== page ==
Taking stock: The upside of a down market
The past year has not been good for stock investor Ashley Berman. Shares of Mattel and Hershey’s lost roughly a third of their value, while Disney and Tootsie Roll fell nearly ten and 20 percent respectively. Then, in mid-January, Ashley saw that the market took another hit. “I didn’t really know what was going on,” she remembered. “I didn’t know what would happen to my stocks.”
But unlike many stockholders across the United States, Ashley, who lives in Cranberry Township, Pa., didn’t panic or feel pressured to sell. One of the key reasons for her lack of alarm: she is only 10 years old. “I was confident they would go up again,” she said, knowing time is on her side.
Ashley is part of a group of young investors who now, for the first time, are experiencing a declining stock market. Whether they have invested their own savings or are watching as the shares their parents bought for them tumble on Wall Street, these young people are discovering one of the hardest lessons of the stock market: money can be made, but money also can be lost.
“It’s one of those learning moments,” said Lewis Mandell, a professor of finance at the State University of New York at Buffalo and a financial education expert. “Parents should really emphasize the buy-and-hold aspect of investing.” The current turbulence, he added, provides an opportunity to teach children and teenagers about the stock markets and the benefits of saving and investing.
It's a lesson many of them seem to desperately need. In a 2006 survey of nearly 6,000 twelfth-graders across 37 states, Mandell asked questions to measure the teens’ knowledge of personal finance basics. The results raised concerns. The average score for correct answers was only 52.4 percent. In spite of finance management classes and stock market simulations that have become increasingly common in many high schools, financial literacy has barely improved in recent years, contributing to worries about growing debt levels among young people and their ability to manage money as they become adults.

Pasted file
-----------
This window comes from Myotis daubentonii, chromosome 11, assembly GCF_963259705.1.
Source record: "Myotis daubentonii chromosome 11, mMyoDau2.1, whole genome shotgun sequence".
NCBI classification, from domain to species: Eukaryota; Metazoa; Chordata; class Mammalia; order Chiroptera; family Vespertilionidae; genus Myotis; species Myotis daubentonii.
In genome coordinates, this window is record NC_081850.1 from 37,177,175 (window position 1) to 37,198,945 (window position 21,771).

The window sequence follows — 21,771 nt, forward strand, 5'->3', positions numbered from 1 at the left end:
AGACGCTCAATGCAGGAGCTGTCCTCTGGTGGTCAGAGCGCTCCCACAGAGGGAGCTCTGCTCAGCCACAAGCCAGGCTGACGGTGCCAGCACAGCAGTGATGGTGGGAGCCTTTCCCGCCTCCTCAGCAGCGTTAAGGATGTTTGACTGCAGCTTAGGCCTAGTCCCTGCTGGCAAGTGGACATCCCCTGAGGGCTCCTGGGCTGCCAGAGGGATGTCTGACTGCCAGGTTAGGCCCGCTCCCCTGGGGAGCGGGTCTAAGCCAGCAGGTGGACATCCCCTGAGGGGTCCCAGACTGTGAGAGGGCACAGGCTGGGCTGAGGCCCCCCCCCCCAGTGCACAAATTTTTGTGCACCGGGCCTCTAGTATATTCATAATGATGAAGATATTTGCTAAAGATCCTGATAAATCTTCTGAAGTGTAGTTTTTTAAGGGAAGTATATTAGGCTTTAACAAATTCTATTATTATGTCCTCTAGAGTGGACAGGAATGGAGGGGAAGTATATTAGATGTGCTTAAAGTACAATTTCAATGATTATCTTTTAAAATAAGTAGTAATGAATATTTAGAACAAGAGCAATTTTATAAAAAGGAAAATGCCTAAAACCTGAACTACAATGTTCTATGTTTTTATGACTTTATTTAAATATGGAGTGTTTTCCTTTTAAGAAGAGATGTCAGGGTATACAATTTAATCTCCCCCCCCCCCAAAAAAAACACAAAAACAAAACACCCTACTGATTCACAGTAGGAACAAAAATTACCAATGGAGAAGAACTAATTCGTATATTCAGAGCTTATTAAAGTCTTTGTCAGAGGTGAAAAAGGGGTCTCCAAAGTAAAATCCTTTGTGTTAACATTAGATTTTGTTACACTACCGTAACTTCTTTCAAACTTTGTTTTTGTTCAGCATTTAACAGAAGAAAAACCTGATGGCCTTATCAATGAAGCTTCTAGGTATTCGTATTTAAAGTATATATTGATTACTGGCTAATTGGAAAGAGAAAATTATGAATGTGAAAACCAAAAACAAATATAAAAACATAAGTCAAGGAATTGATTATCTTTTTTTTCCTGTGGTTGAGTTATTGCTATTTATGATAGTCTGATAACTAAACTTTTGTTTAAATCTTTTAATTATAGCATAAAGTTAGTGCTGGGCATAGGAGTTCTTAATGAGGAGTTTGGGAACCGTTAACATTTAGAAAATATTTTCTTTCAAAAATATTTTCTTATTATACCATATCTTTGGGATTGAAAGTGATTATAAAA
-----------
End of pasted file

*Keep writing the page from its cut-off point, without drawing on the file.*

Financial illiteracy is exactly what Mike Berman wanted to avoid for his daughter. “She is an experiment,” explained Berman, an associate director with Better Investing, a national association for investment clubs. “I wanted to teach her a lesson.” So when Ashley was 2 years old, Berman bought stock in four companies he thought would interest her: Disney, Wrigley, Hershey and Mattel. “At the age of five, she picked her fifth one, which was Tootsie Roll,” said Berman.
Knowing what's of interest to your friends can lead to good investments, as Jacob Wondolowski, 13, of Denver, has learned. Seeing the popularity of Crocs, the colorful rubber slippers, Jacob suggested that he and his three older siblings invest in the company.
“We looked at their stock and we liked it,” said Jacob’s sister Valerie, 16. “So we put an option on it.” With stock options, a trader pays for the right to buy or sell a company's stock at a predetermined price before a specified date, essentially betting on whether the stock’s price will go up or down. Jacob and his siblings started buying and selling stock options last fall, after learning about them in a class they attended with their father, an investment adviser.
Through their father, the siblings invested $900 in the company that sells Crocs, money they had saved from shoveling snow, walking dogs and doing other odd jobs in their neighborhood. Jacob’s retail radar paid off. They sold the options after one month for a profit of 33 percent.
Spotting lucrative trends can benefit parents, too. When Larry Meer, of Denver, was failing to harvest good returns from a broker, his son Jordan, then 15, stepped in. “I was like, I can do better than that,” Jordan, now 16, recalled. So his father let him invest his retirement money--around $100,000. Jordan, who had been studying the markets for a few years, suggested buying stock in Zumiez, a skate and snowboarding retailer. By the time they sold their shares last summer, the price had nearly doubled.
“You have to know Jordan,” said his dad when asked about their unusual undertaking. “He’s not your average person. He’s very thorough.” Jordan says he doesn’t mind the pressure of being in charge of his father’s savings. “I’m not nervous,” he said. “It’s kind of exciting.”
No matter how keen a child’s investment instincts, Maggie Baker, a child psychologist in Wynnewood, Pa., who specializes in the psychology of money and wealth, stressed the importance of carefully explaining the risks involved in investment. “Children and teenagers may have very unrealistic expectations,” she said. “When you’re young and inexperienced, you don’t think about loss.”
Jacob, Valerie and their siblings might soon be facing that possibility. The options they bought for Research in Motion, the company that produces the BlackBerry, would bring them a $200 loss if they sold right now. “You don’t want to be an emotional buyer,” said Nicolas, 17, the oldest. “We knew we had the risk of losing it,” added Valerie. They remain optimistic that share prices will rise before they have to sell. No matter what the result, they intend to continue investing. “It’s really nice that we are young,” said Valerie, who wants to be an options trader when she grows up. “We have a lot of time to learn and make mistakes.”